Military Team Training Utilizing GIFT

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2017-01-01
Authors
Gilbert, Stephen
Winer, Eliot
Dorneich, Michael
MacAllister, Anastacia
Kohl, Adam
Slavina, Anna
Sinatra, Anne
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Aerospace EngineeringVirtual Reality Applications CenterPsychologyIndustrial and Manufacturing Systems EngineeringPsychology
Abstract

In 2015, the U.S. Army identified intelligent tutoring as a crucial resource for effective training of soldiers. Specifically, team training is essential as military missions are usually team-based and require extensive coordination. Intelligent Tutoring Systems (ITS) review actions taken by the user and provide dynamic instructions to teach subject matter to an individual. A team ITS assesses the performance of the teams’ individuals, their overall performance as a team, and the interactions of that team to provide dynamic instructions. While extensive work has been conducted regarding single person ITSs, work regarding team-based ITS is limited. A team ITS is difficult to design as the tutor must account for the actions of multiple individuals and their team interactions. The tutor must teach task skills for completing the objective, and team skills for how a team works to meet the objective.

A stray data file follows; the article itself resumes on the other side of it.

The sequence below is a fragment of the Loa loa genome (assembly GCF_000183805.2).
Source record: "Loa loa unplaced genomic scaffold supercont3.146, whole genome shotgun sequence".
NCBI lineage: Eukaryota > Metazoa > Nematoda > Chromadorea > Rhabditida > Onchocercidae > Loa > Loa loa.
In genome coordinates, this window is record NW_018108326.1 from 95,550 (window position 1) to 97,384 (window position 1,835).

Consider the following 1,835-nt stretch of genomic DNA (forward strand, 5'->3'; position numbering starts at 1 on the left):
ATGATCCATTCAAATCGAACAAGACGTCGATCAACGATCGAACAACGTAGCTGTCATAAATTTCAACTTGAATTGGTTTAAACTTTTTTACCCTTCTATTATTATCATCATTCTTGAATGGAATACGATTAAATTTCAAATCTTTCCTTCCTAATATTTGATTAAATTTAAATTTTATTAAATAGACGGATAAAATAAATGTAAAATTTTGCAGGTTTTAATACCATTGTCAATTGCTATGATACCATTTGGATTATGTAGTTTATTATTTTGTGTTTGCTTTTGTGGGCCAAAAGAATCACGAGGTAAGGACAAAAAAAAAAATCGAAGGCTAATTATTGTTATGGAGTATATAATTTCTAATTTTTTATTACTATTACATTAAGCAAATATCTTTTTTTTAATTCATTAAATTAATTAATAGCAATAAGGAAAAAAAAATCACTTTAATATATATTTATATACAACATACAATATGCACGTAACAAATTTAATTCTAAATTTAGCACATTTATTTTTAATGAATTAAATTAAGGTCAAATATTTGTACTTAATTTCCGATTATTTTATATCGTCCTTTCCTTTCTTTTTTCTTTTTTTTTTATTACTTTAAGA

This paper describes the implementation, development and evaluation of a Team Intelligent Tutoring System for military teams. We faced challenges such as defining the appropriate levels of cognitive load and team communication required to be successful. The goal of the work was to evaluate an ITS’s effectiveness in a simple team training scenario, a two-person surveillance task in which participants signaled each other using keystrokes. The scenario was constructed using Virtual Battle Space 2.0 (VBS2), and the tutor was built using the Generalized Framework for Tutoring (GIFT). Sixteen two-person teams were run through the study in one of three feedback conditions (individual feedback, team feedback, or no feedback). Their individual and team performance within the task were assessed. We found that participants in the feedback conditions had fewer extraneous keystrokes in the task than those without feedback.

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This proceeding is published as Bonner, Desmond, Stephen Gilbert, Eliot Winer, Michael Dorneich, Anastacia MacAllister, Adam Kohl, Kaitlyn Ouverson, Anna Slavina, and Anne M. Sinatra. "Military Team Training Utilizing GIFT." In: Proceedings of the 2017 Interservice/Industry Training, Simulation, and Education Conference (I/ITSEC). Paper 17286.

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